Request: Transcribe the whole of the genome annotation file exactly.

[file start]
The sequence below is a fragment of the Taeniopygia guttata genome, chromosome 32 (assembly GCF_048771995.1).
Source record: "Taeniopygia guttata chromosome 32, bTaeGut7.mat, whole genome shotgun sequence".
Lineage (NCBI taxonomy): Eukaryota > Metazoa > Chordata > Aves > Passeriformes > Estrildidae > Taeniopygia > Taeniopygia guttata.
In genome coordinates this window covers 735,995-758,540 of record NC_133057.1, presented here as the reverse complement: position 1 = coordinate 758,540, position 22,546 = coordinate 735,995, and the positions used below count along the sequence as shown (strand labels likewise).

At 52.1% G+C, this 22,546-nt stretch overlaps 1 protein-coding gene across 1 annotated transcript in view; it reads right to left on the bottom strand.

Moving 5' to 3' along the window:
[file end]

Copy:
The sequence below is a fragment of the Taeniopygia guttata genome, chromosome 32 (assembly GCF_048771995.1).
Source record: "Taeniopygia guttata chromosome 32, bTaeGut7.mat, whole genome shotgun sequence".
Lineage (NCBI taxonomy): Eukaryota > Metazoa > Chordata > Aves > Passeriformes > Estrildidae > Taeniopygia > Taeniopygia guttata.
In genome coordinates this window covers 735,995-758,540 of record NC_133057.1, presented here as the reverse complement: position 1 = coordinate 758,540, position 22,546 = coordinate 735,995, and the positions used below count along the sequence as shown (strand labels likewise).

At 52.1% G+C, this 22,546-nt stretch overlaps 1 protein-coding gene across 1 annotated transcript in view; it reads right to left on the bottom strand.

Moving 5' to 3' along the window: